My father has been dead for close to ten years, but I still have yet to get rid of the car he left behind. Why? Greek bureaucracy. In America, the saying goes, you can’t escape death and taxes; in Greece, you can’t escape death, taxes, AND bureaucracy. The Greek state, in its ingenuity to perpetuate its own existence, has devised a labyrinthine system of clerical requirements for each step in what in other countries would be a self-explanatory process. To get a civil thing done such as apply for a social security card, transfer title of an automobile, or even add a new member of the family to the civil registry, requires the payment of a fee or “paravalo,” a toll house system of sorts, in order to advance to the next step. To accomplish a simple task that in other countries might take a simple filling out of one document and uploading to a digital department takes at least three visits to the same office, a visit to the bank, and a wait of a week in order to complete.
According to state law cars belonging to the deceased pass to his or her spouse regardless if he or she has a license is blind or 85 years old. My ailing mother has not been able to travel to Greece since the funeral. So the car has legally passed to her but it cannot be official unless she registers and goes through the grueling process of submitting paperwork with its accompanying paravola.
Because of this lethal inhumane bureaucracy, I have not been able to do anything with the car. Each year I pay the teli kykliforias, the tolls for circulation, for a car that does not circulate. I could take the plates and surrender it but that too requires a power of attorney for my aged mother to give me permission to put it away; a signed affidavit that no one will move the car during the time it has no plates; the coordinates of where it can be found, not on the street otherwise it will be lifted by crane and impounded. So it sits every year on the curb collecting dust and pigeon shit until the summer when we can come for two or four weeks to mobilize it again. Every year change or charge the battery that has drained. Every year change oil and other brake fluids take it through the KTEO or emissions and safety inspection. Every year finagle some sort of insurance agent to bypass the scrutiny of the department of transportation (terribly underfunded) and insure it under a dead men’s name.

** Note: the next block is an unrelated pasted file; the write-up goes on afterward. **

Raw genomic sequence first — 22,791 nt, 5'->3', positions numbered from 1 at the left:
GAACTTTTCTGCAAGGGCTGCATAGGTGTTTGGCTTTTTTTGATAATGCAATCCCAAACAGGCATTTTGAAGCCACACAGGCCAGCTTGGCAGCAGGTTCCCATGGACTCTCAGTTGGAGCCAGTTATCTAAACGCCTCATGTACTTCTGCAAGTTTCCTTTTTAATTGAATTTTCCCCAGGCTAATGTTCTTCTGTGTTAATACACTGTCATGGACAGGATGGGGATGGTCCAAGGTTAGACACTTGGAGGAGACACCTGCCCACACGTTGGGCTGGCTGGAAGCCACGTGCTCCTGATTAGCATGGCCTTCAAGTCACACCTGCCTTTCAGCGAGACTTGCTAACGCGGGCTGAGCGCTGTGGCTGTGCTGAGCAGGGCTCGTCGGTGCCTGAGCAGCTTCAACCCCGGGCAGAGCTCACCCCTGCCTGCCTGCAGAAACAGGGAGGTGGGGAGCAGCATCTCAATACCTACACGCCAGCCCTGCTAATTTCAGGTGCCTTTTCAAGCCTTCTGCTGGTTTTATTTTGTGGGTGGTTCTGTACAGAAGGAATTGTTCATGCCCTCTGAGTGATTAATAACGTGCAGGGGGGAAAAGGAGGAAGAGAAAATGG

This year I am determined: I will give find some way to get rid of that car. It has become more of a burden than a convenience: taxes, insurance, teli kikloforias, storage issues—I am paying over 500 Euros for a vehicle that does not move for the majority of the year. This year I went to use it and I found its tires flat. . “It’s strange how three tires are flat but only one has some air,” noted the young man from Ladapardas tire service station. He came to save me the female without car knowledge on a small motorcycle. And then he figured out the reason: someone punctured three of the tires with a sharp rod. Someone must have gotten pissed off about an abandoned car in their parking space. That means even more cha-ching for servicing costs.
After five years of dealing with the convoluted bureaucracy I have gotten smarter: I am waiting on two lines with one body. I have left the car to be serviced at the station while I wait on line at the KEP, the Kentro Experition Polition, which translates to the Center for the Service of the Citizen. It functions like a centralized bureaucratic hand that at least keeps you from having to run around the different ministries for paperwork. The line, due to COVID social distancing measures, twisted around the block.